Letter from Malaysia
By Nurhidayati Abd Aziz
We were sitting on the banks of Tahan River, at the outset of the National Parks when the morning breeze caught my breath and I sneezed.
“God bless you!”
The voice came from my right side. I turned and I saw a Chinese girl with cropped hair smiling brightly to me.
I froze. “Your god, or my god?”
As an introvert, I scampered inside, not knowing how to respond – but on reflex, I collected myself and returned her gesture with a quiet smile.
That kind outgoing girl was not Evelyn, the person I’m meeting today. However, she was standing a few metres away from where I was. All of us met nearly seven years ago when we participated in a university competition.
At 22, it was my first multi-cultural, multi-faith experience.
We hadn’t talked much then, but like many of our generation, we connected on Facebook and bonded over mutual interests in environment, religion and freedom of expression.
Over the years, that acquaintance turned into mutual respect for each other’s profession. Knowing her active participation in various social activism issues, together with her husband – I immediately knew as I thought about my project, she would be the first person I want to interview.
We can’t keep ignoring His words
We met for breakfast in one of the kopitiams near where we both live. We were formal when we first met. We haven’t seen each other in seven years, and had little to share when we met last time.
However, after a few minutes of talking, between sharing an interest in a similar industry (we both work for research and consultancy in environment) and mutual understanding about the issues surrounding our generation, we warmed up to our topic in no time.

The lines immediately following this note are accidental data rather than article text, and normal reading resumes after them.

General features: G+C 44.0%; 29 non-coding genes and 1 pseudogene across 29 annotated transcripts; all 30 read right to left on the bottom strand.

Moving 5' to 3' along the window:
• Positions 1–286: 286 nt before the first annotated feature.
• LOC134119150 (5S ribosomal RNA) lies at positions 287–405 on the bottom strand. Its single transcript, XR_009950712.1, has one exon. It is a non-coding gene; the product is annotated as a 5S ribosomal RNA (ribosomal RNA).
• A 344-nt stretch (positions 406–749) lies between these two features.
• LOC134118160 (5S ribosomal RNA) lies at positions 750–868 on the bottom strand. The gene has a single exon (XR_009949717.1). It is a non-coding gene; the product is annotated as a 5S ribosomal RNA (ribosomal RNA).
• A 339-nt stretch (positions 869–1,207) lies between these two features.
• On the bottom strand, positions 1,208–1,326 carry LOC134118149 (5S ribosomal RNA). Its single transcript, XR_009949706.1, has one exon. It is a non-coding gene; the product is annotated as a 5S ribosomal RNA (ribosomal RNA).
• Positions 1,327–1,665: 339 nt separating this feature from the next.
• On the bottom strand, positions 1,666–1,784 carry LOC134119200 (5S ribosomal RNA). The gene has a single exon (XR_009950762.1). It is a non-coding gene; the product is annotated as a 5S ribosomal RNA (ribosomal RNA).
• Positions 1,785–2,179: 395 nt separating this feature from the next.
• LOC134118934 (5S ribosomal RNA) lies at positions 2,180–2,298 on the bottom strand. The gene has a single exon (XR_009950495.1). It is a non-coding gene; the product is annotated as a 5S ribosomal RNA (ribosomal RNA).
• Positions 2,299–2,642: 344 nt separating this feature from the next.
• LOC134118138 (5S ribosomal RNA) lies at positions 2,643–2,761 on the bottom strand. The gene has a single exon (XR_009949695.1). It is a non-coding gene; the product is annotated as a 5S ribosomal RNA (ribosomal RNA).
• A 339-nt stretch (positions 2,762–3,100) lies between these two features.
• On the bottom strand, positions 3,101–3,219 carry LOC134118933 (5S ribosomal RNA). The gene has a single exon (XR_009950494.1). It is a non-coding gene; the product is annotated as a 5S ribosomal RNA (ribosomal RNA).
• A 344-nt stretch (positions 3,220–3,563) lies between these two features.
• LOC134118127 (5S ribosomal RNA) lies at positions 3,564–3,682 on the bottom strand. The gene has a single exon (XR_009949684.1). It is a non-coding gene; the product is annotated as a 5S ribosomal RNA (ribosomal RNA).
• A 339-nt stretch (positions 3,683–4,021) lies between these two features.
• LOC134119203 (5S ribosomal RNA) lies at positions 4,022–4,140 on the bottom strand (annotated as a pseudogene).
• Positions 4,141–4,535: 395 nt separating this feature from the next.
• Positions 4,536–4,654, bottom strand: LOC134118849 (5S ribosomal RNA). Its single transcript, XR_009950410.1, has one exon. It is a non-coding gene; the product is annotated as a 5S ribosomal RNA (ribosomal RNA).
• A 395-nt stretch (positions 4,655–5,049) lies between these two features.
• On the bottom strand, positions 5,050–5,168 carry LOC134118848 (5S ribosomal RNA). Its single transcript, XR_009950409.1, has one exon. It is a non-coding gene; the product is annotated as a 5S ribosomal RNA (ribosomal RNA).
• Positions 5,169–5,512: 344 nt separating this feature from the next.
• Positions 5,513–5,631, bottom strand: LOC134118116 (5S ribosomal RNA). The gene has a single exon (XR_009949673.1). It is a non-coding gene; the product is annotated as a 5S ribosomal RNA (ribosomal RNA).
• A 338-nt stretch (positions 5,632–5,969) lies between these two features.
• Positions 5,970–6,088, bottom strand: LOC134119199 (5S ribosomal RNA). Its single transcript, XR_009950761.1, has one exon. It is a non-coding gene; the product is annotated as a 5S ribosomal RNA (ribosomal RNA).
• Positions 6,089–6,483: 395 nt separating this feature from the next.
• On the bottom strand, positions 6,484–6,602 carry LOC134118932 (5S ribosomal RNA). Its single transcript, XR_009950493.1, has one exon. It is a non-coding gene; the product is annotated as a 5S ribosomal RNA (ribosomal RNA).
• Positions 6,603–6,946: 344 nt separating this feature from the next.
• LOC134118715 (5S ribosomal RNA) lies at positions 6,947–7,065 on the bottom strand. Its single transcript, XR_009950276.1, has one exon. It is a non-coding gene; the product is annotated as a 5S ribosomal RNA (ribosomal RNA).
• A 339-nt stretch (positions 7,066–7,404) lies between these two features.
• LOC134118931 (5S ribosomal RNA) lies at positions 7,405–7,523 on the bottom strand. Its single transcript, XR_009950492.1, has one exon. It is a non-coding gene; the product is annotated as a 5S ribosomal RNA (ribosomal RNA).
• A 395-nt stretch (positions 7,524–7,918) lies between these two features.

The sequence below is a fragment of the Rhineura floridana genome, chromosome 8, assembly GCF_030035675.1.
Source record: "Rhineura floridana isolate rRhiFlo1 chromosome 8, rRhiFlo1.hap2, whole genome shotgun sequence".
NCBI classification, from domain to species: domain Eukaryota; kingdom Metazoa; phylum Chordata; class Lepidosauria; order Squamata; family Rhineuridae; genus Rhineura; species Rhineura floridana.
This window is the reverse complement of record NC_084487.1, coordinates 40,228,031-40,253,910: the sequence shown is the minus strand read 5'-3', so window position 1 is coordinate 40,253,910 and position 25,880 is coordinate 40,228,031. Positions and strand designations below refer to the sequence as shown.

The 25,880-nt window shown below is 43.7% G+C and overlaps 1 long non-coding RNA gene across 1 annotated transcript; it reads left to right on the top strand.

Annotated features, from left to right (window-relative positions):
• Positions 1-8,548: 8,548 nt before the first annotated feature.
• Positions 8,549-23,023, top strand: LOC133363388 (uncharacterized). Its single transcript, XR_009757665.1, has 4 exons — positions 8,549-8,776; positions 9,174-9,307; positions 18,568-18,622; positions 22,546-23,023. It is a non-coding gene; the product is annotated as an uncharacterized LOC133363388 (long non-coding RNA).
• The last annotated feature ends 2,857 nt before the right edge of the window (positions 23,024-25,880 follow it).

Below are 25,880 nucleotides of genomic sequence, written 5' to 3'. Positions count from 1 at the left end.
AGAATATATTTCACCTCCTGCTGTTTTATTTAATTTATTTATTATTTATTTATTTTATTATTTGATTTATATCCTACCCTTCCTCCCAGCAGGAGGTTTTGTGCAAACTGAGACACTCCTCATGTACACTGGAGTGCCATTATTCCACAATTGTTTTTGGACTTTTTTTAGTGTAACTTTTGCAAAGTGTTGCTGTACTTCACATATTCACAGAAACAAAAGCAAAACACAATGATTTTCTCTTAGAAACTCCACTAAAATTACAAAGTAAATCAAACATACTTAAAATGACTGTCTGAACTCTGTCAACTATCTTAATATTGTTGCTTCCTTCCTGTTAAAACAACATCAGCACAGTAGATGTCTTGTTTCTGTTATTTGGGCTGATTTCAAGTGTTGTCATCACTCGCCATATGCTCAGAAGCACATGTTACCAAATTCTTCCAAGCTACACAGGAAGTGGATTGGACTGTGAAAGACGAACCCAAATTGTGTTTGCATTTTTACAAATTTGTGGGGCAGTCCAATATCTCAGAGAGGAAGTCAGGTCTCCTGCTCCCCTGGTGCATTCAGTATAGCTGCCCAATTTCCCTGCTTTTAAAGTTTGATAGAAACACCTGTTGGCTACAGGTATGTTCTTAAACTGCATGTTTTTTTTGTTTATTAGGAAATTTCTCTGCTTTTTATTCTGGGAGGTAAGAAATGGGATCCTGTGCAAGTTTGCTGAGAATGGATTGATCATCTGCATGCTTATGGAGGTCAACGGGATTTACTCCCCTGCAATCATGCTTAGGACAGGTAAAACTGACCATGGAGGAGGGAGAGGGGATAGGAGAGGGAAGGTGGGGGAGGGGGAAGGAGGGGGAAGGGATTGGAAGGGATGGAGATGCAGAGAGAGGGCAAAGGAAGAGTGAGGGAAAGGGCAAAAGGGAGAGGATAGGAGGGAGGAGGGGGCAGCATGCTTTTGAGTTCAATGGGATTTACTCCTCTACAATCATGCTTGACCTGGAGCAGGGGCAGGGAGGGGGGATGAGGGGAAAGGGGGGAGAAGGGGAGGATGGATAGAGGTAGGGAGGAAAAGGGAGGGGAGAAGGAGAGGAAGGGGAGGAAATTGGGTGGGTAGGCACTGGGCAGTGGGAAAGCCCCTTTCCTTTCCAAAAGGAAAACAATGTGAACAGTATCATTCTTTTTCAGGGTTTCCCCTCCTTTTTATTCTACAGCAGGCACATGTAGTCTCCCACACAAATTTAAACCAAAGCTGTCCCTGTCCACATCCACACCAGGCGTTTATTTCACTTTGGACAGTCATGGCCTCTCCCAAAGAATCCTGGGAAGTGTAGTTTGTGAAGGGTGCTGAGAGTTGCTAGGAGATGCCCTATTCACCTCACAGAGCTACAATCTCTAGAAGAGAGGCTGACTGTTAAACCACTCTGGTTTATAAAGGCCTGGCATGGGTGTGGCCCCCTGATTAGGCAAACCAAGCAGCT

As Evelyn’s husband, Andrew, joined us. I asked Evelyn if she has always been a Christian.
“Oh no. I was sixteen at the time.” Having been brought up in a Taoist/Buddhist family, Evelyn was drawn to Christianity after attending a Christian Youth Conference.
Going through what she described as one the most turbulent times of her life, Evelyn found the words of the Pastor at the church where she attended comforting.
“It was a big thing in my family” Evelyn smiled. In Chinese family, she explained, filial piety – respect to one’s parents, offering prayers to one’s ancestors – is emphasized and an integral part of a person’s make-up.
“My mom was terrified at first, she kept saying, who’s going to pray for me when I’m no longer here later?” she laughs as she recalls the conversation.
When asked whether she received any religious education from her family, Evelyn said as most Chinese, ritual practice of ancestor worship is considered religious practice.
“I went to a Buddhist organisation-run kindergarten”, she said. “My earliest recollection of religious education when I was young was bringing flowers every Tuesday and holding hands with my friends (to pray.)”
So, what attracted her to Christianity? I wondered. Evelyn shrugged her shoulders, “It just made sense”, she said.
“When he speaks, I felt like the Pastor was talking about my life. After a while, you can’t go on [in life] and keep ignoring His words, you know?”
What is the manner of my heart [in relation to others]?
“I didn’t really go to church until after university,” Evelyn said when I asked about her church-going experience. She was not allowed to go to church at the beginning, and before she could do anything she had to leave for Terengganu to start her degree.
After graduating with a Marine Biology degree, Evelyn worked in Penang. That was when she fully devoted her time to church services.